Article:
Cangemi: Perspectives from Rutgers 40th WCAR Symposium

Michael P. Cangemi is a senior fellow at Rutgers and a founding advisory Board Member of the Rutgers Continuous Auditing and Reporting Lab. The opinions expressed in this article are solely those of the author.


I have been a student of audit management since I transitioned from public auditing to the Chief Audit Executive (CAE) role at Phelps Dodge Corporation.  As a CAE, I took a very broad view when I defined our internal audit mission. We wanted to be excellent and go beyond audit of controls to recommending efficiency as well as systemic integration of automated control features. We wanted to contribute to and help improve the business.


The concept of adding value to the business through the audit function is one of the objectives of the Rutgers World Continuous Auditing & Reporting (WCAR) Symposium. As a premier institution for the study of auditing, accounting information systems and related continuous auditing, the 40th edition of this event once again offered excellent examples of academic research, reports from progressive audit functions, and key analytics vendors on how they can add value to audit processes and improve business processes.


This conference was dominated with presentations about robotic process automation (RPA) (or “robot auditors” as one speaker called it); the Rutgers AICPA Data Analytics Research initiative (RADAR); and analytics software advances into the cloud, improved dashboard features for audit analysis and reporting and enhanced visualization functionality.


New blockchain (BC) ledgers, which are in the very early stages of discussion, were also part of the conversation. The major takeaway for me regarding blockchain ledgers is their use in operations, which —for now—will still feed traditional accounting systems. In the future we may see accounting feeds possibly via an accounting node, or even audit or regulator nodes on blockchain ledgers.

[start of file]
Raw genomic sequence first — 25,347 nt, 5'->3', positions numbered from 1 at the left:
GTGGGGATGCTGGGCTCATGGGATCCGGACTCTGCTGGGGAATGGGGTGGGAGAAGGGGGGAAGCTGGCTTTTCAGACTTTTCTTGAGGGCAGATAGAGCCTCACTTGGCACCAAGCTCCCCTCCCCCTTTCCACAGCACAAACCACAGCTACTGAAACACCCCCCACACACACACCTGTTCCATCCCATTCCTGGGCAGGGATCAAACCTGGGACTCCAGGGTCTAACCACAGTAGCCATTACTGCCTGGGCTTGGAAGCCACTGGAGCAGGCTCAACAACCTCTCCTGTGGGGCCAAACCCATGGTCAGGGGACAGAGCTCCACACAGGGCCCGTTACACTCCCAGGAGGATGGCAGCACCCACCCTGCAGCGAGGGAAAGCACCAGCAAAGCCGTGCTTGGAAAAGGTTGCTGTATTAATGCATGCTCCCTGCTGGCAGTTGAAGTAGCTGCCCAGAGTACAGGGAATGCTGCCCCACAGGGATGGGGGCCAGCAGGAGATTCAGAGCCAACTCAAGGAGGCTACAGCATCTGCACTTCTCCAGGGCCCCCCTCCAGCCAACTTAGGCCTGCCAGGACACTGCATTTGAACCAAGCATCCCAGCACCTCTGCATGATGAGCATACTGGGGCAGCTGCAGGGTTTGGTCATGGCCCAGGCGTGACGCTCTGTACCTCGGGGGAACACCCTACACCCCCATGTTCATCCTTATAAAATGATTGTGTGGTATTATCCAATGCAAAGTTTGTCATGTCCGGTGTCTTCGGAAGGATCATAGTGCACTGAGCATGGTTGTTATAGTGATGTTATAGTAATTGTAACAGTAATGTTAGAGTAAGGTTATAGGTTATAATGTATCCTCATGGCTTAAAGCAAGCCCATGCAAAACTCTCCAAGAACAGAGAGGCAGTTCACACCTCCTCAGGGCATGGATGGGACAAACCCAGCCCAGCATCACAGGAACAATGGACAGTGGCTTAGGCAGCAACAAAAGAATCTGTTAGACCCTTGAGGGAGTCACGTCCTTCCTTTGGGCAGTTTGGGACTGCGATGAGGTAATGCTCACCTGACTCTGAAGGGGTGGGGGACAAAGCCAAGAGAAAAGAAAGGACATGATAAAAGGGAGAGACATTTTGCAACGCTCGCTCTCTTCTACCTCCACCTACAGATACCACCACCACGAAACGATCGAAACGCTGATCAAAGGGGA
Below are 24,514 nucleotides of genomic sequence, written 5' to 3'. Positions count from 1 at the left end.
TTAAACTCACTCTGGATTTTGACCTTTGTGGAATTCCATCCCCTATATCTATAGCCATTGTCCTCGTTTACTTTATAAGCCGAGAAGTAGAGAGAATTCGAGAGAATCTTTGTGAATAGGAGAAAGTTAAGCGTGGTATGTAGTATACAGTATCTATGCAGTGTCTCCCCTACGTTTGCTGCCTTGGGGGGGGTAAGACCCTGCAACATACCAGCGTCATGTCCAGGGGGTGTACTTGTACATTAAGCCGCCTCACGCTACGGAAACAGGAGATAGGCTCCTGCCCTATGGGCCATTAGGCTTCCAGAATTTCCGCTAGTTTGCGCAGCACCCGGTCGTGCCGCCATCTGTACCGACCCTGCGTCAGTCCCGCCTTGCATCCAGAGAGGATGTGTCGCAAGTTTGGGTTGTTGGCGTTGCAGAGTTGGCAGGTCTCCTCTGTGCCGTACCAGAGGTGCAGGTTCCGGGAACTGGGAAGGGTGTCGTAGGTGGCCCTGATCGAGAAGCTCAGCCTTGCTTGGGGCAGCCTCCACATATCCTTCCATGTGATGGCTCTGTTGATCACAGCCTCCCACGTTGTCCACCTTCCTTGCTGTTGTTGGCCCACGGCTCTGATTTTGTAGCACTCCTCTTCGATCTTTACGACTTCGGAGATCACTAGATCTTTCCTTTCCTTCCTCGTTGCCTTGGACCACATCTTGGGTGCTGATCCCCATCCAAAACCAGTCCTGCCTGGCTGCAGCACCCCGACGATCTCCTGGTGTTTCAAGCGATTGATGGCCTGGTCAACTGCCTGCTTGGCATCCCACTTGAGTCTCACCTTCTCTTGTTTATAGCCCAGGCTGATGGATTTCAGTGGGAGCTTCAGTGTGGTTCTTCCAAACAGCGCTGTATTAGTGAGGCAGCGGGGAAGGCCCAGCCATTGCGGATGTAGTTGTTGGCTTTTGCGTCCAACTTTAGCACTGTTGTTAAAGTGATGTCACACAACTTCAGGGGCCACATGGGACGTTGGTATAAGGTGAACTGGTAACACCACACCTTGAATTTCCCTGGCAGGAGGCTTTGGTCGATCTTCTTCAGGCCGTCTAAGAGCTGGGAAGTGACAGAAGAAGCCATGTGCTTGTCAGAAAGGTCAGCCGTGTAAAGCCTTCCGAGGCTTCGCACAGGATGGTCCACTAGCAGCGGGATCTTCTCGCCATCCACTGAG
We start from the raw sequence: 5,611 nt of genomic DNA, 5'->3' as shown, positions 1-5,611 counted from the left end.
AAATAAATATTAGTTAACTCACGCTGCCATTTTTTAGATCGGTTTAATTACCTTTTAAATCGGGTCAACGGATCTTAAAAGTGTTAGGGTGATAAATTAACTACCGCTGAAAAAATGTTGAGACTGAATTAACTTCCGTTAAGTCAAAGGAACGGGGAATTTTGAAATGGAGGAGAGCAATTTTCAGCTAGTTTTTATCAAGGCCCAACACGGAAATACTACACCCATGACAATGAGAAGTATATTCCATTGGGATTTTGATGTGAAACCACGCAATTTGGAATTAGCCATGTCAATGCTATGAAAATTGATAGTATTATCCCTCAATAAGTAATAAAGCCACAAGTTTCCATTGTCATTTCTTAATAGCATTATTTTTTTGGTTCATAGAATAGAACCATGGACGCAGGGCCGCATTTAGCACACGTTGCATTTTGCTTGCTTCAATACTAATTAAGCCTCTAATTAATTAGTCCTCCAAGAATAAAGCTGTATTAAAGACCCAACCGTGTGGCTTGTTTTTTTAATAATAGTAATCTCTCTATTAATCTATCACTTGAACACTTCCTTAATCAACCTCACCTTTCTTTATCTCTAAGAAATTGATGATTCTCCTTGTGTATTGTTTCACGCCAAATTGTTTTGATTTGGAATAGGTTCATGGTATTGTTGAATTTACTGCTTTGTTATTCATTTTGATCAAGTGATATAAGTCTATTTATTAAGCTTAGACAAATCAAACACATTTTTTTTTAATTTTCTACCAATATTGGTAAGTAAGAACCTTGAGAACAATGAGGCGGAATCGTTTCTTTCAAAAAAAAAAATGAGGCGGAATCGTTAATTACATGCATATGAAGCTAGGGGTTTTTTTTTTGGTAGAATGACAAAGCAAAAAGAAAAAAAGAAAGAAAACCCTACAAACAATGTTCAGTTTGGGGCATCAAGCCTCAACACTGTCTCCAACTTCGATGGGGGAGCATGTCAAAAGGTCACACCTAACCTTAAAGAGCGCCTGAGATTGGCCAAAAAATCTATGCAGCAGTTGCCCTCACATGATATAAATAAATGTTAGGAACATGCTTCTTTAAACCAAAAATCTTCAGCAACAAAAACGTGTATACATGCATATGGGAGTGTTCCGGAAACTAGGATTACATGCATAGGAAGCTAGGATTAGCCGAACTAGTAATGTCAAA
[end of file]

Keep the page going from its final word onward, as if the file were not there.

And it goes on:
In the public auditing sector, we have been following the RADAR project. The AICPA and Rutgers University announced this significant initiative in 2016, which is a collaborative effort to research how accounting firms can work together to advance the use of technology and analytics to improve audit effectiveness and efficiency.


Participants in the RADAR project include the big 4 and other audit firms, CPA Canada, AICPA and the Rutgers University: Continuous Auditing and Reporting Lab (CAR) group. Goals include a pooling of resources rather than working in isolation, allowing for innovations, and development of a framework for analytical data selection and data mining.


The initial projects of RADAR include:

  • Multidimensional audit data selection (MAD) – Addressing the shift from sampling to full population audits and how to select the higher risk portion of populations.
  • Process mining – Auditing transactions or classes of transactions.
  • Visualizations of data populations and getting evidence out of it.


In the U.S., the Public Company Accounting Oversight Board (PCAOB) is aware of the potential for changing audit approaches and auditing standards. The organization is having periodic meetings with audit firms, and continues to monitor developments, including RADAR. The AICPA’s Audit Data Analytics Guide on using analytics in public accounting audits is currently being updated and will be published before yearend. While public audits will change, it is coming slowly.


Presentations from the Rutgers 40th World Continuous Auditing & Reporting Symposium conference, including some videos of the sessions, are available here. Stay tuned for more management views on GRC, audit management and what progress internal audit functions are making in my future blogs.


About Michael P. Cangemi

Michael P. Cangemi is a senior fellow at Rutgers University and serves on the Rutgers Continuous Auditing and Reporting Lab Advisory Board. A former CFO and CEO, a prolific writer, active speaker and senior advisor to various companies, Mr. Cangemi now focuses on providing continuous auditing, continuous monitoring and analytics intelligence for GRC, Finance and Business Process Improvements. He also serves on FEI’s Committee on Finance & Technology (CFIT) and their GRC Sub Committee; the EDPACS Editorial Advisory Board; and the ISACA Governance Committee.

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